Welcome to Australians Living Abroad
Living and working overseas
At any one time there are about one million Australians living and working overseas. Whatever your reason for moving overseas, being properly prepared for your new environment can help you to make the transition less stressful and adapt faster to your new lifestyle.
This information provides Australians planning to live and work overseas with guidance and information about issues to consider. It should be read in conjunction with the Travelling well and Travel Smart: hints for Australian travellers publications.
When you travel or live abroad, you leave behind Australia’s support systems, emergency service capabilities and medical facilities. The Australian Government will do what it can to help Australians in difficulty overseas, but there are legal and practical limits to what can be done to assist travellers in other countries. You should have realistic expectations about this and read the Consular Services Charter, available on smartraveller.gov.au, before you go.
Before you go - be prepared
The better prepared you are, the easier and safer it will be for you when you arrive at your destination.
Even if you are going to live in a country that you are already familiar with, moving there will be less stressful if you take the time to do some research before you leave.
Find out about current local health issues and standards of medical care. Try to familiarise yourself with existing and recent employment conditions by talking to people who have worked in the country you are going to live in.
If you are planning to work in a non-English speaking country, you may also find it beneficial to undertake language training before leaving. Even ‘survival’ language skills can be helpful.
Make sure you have the necessary documentation, information and items you will need for the time of your residency overseas. Start with the latest travel advice for your destination at smartraveller.gov.au. This will give you information on the main risks you may face and some precautions you can take. Also check out the latest guide books, and organise comprehensive travel insurance. Make sure you register your details at smartraveller.gov.au before you leave, so you can be easily contacted in an emergency.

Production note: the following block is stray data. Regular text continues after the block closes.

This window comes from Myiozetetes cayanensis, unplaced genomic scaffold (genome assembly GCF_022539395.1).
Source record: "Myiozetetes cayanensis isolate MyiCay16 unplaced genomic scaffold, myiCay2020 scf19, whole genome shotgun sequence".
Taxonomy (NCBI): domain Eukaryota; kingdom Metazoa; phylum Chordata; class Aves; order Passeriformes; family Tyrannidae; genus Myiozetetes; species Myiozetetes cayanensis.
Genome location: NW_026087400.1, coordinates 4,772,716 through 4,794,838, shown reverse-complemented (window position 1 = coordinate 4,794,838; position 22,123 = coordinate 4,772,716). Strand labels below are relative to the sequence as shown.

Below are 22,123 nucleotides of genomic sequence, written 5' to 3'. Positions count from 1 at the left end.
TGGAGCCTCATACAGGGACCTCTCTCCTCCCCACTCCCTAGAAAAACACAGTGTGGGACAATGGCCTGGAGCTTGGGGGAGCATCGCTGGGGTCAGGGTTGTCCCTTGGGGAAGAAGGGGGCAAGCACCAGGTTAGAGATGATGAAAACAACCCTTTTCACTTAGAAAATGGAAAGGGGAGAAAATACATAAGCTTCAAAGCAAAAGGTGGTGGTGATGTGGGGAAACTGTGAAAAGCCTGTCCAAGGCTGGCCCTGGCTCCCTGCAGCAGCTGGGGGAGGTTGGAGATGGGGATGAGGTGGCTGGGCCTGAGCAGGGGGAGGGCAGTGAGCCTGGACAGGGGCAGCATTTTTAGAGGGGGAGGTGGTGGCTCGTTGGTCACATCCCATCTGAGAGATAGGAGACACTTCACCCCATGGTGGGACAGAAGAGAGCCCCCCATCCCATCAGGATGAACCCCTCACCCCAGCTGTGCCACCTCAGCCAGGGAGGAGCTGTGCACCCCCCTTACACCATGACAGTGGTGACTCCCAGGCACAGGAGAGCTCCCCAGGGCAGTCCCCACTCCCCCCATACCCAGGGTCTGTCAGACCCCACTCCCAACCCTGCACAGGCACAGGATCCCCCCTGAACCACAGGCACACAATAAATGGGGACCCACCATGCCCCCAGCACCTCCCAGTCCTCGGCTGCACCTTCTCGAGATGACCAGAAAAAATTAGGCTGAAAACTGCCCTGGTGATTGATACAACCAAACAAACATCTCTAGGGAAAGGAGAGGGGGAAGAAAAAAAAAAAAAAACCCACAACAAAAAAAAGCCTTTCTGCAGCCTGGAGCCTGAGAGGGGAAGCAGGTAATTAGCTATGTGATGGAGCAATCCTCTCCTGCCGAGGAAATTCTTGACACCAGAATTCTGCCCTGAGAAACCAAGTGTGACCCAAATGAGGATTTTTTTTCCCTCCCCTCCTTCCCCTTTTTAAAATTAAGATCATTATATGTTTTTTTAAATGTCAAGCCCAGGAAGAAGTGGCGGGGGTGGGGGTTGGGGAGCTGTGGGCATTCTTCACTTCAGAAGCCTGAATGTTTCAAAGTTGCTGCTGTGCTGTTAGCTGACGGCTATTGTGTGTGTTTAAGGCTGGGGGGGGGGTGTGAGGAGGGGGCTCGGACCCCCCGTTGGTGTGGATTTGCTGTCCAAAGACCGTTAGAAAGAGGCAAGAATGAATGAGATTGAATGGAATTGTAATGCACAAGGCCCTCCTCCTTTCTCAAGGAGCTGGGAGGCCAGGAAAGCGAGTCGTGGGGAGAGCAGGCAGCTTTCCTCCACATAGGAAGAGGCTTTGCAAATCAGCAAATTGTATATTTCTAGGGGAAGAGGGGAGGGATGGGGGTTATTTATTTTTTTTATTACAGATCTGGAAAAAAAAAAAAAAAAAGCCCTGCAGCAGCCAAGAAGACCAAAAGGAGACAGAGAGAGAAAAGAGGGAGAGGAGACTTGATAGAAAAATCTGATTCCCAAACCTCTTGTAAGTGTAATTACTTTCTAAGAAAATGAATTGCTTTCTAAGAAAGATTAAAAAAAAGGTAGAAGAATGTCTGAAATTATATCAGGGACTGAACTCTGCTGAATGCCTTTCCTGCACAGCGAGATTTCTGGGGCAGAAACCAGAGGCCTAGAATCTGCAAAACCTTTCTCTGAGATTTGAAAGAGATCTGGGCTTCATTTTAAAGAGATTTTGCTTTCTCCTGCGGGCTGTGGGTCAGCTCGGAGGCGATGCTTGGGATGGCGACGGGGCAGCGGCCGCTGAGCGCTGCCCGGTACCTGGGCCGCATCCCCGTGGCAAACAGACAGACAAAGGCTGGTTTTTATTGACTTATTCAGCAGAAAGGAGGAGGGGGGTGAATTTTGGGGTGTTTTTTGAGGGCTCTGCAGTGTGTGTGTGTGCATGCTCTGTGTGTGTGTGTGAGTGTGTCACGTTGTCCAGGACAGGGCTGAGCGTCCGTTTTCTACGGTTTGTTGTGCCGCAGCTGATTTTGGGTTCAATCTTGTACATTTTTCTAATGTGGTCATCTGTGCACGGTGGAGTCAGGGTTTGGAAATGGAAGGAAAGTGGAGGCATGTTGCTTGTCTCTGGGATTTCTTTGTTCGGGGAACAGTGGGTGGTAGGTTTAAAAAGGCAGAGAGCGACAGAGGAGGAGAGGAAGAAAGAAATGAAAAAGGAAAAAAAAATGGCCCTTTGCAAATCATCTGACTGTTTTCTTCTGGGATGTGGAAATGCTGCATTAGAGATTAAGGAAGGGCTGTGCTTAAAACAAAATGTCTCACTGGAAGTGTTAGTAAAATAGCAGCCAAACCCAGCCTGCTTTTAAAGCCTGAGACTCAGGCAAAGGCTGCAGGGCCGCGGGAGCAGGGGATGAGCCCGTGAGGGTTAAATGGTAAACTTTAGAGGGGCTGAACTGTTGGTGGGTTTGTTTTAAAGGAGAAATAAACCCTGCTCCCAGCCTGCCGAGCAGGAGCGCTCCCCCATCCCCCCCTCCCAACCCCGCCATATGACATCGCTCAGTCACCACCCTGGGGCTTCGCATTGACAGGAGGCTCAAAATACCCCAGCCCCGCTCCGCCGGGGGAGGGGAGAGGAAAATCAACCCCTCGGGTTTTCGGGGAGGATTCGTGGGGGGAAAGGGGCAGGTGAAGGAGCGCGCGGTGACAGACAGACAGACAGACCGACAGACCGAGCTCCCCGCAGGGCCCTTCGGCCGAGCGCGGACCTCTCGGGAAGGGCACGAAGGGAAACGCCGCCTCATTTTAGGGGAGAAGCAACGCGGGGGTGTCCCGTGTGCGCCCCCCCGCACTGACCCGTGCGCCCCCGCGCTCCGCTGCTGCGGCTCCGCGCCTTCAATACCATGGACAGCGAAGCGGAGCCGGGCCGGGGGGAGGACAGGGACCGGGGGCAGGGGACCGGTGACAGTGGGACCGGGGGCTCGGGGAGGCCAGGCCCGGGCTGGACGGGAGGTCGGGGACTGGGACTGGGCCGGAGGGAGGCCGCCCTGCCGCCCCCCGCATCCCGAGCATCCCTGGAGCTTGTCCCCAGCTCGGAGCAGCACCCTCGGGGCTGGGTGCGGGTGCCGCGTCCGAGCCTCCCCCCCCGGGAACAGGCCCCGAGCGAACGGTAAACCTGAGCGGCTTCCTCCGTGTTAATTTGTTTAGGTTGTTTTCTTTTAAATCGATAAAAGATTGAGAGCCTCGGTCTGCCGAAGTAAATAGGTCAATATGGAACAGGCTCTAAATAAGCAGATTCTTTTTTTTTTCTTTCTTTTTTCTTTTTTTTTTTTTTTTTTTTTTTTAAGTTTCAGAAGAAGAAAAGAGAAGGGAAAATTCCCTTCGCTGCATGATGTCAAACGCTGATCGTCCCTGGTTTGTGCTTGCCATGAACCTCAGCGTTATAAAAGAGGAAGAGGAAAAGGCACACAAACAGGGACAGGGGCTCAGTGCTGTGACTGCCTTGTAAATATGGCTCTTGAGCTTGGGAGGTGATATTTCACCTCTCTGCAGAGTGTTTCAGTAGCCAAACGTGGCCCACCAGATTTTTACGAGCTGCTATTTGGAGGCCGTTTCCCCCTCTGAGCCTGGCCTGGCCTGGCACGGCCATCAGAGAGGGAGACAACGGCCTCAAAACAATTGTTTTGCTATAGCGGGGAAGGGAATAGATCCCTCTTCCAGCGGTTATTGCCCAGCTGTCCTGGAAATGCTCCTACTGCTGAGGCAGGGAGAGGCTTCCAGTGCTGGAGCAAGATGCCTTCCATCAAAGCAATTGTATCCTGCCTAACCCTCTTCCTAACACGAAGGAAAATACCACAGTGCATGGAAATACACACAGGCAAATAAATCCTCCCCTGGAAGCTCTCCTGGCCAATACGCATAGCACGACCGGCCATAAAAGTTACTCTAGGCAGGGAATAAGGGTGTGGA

If you cannot afford travel insurance, you cannot afford to travel.
You are strongly advised to take out comprehensive travel insurance. If you already have employment in the country you will be living in, before you leave check whether you are covered by your employer. You should make sure you are covered for all medical expenses for injury or illness, as well as theft of valuables, damage to baggage and cancellations or interruptions to flight plans. It will save you worry and a possible financial burden. Medical costs overseas can be in the tens of thousands of dollars and many people have been burdened financially in paying these costs.
Shop around when choosing an insurance policy and make sure the cover provided suits your needs and is valid for the whole time you will be away. Always read the Product Disclosure Statement carefully and ensure that you understand exactly what your travel insurance covers.